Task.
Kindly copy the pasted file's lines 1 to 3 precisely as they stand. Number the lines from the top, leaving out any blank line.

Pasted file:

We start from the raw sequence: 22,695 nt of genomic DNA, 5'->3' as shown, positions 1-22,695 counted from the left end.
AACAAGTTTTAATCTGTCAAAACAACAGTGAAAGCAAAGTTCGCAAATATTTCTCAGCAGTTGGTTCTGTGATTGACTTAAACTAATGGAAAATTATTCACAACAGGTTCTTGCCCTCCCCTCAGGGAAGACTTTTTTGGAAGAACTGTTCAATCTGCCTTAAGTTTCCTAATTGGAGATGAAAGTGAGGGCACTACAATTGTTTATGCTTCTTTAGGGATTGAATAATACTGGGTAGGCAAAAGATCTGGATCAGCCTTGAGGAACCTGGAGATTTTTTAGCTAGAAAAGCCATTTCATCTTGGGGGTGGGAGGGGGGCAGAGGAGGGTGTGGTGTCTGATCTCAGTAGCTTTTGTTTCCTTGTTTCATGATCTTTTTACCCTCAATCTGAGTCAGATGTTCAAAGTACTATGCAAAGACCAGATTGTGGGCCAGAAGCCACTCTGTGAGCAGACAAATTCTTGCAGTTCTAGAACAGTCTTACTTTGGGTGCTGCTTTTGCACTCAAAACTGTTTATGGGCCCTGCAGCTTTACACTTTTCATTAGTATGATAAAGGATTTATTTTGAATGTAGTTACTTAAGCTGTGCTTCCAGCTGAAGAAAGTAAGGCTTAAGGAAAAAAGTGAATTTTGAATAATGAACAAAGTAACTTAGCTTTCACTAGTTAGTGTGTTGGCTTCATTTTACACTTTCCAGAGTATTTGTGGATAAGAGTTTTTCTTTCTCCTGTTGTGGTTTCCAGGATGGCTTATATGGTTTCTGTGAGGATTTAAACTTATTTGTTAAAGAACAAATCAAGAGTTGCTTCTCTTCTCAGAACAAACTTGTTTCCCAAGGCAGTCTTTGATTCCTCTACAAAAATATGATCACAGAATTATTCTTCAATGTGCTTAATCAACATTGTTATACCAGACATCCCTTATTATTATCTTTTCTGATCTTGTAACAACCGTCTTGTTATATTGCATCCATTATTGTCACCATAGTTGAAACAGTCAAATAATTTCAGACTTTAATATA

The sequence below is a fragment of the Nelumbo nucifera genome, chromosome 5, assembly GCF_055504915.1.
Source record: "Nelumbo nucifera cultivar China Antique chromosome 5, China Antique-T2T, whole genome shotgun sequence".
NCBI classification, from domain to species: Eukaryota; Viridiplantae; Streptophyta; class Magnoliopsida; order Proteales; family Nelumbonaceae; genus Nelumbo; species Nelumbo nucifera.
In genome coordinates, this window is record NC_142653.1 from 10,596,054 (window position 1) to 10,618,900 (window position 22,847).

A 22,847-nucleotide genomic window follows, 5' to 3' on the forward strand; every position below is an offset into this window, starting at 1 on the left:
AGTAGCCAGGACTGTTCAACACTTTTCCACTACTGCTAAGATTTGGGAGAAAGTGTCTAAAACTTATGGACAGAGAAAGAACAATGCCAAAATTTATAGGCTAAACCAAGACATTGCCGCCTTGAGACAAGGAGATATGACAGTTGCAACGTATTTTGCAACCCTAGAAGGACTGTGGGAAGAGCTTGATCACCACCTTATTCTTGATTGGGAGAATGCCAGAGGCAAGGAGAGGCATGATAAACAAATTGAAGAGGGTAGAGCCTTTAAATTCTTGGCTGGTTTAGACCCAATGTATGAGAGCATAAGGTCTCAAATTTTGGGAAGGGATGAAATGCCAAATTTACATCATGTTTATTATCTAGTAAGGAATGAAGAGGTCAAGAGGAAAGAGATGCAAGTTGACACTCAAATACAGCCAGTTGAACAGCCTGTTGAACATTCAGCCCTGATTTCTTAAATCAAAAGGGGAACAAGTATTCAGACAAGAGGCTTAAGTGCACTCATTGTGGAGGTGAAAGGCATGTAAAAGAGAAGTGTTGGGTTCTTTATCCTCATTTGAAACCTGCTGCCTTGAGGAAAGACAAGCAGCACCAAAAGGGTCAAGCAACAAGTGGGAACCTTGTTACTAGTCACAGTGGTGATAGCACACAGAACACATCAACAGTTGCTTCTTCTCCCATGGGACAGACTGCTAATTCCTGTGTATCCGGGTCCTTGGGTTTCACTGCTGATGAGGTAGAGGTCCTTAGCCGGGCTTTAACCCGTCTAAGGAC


We start from the raw sequence: 22,695 nt of genomic DNA, 5'->3' as shown, positions 1-22,695 counted from the left end.
AACAAGTTTTAATCTGTCAAAACAACAGTGAAAGCAAAGTTCGCAAATATTTCTCAGCAGTTGGTTCTGTGATTGACTTAAACTAATGGAAAATTATTCACAACAGGTTCTTGCCCTCCCCTCAGGGAAGACTTTTTTGGAAGAACTGTTCAATCTGCCTTAAGTTTCCTAATTGGAGATGAAAGTGAGGGCACTACAATTGTTTATGCTTCTTTAGGGATTGAATAATACTGGGTAGGCAAAAGATCTGGATCAGCCTTGAGGAACCTGGAGATTTTTTAGCTAGAAAAGCCATTTCATCTTGGGGGTGGGAGGGGGGCAGAGGAGGGTGTGGTGTCTGATCTCAGTAGCTTTTGTTTCCTTGTTTCATGATCTTTTTACCCTCAATCTGAGTCAGATGTTCAAAGTACTATGCAAAGACCAGATTGTGGGCCAGAAGCCACTCTGTGAGCAGACAAATTCTTGCAGTTCTAGAACAGTCTTACTTTGGGTGCTGCTTTTGCACTCAAAACTGTTTATGGGCCCTGCAGCTTTACACTTTTCATTAGTATGATAAAGGATTTATTTTGAATGTAGTTACTTAAGCTGTGCTTCCAGCTGAAGAAAGTAAGGCTTAAGGAAAAAAGTGAATTTTGAATAATGAACAAAGTAACTTAGCTTTCACTAGTTAGTGTGTTGGCTTCATTTTACACTTTCCAGAGTATTTGTGGATAAGAGTTTTTCTTTCTCCTGTTGTGGTTTCCAGGATGGCTTATATGGTTTCTGTGAGGATTTAAACTTATTTGTTAAAGAACAAATCAAGAGTTGCTTCTCTTCTCAGAACAAACTTGTTTCCCAAGGCAGTCTTTGATTCCTCTACAAAAATATGATCACAGAATTATTCTTCAATGTGCTTAATCAACATTGTTATACCAGACATCCCTTATTATTATCTTTTCTGATCTTGTAACAACCGTCTTGTTATATTGCATCCATTATTGTCACCATAGTTGAAACAGTCAAATAATTTCAGACTTTAATATA

The sequence below is a fragment of the Nelumbo nucifera genome, chromosome 5, assembly GCF_055504915.1.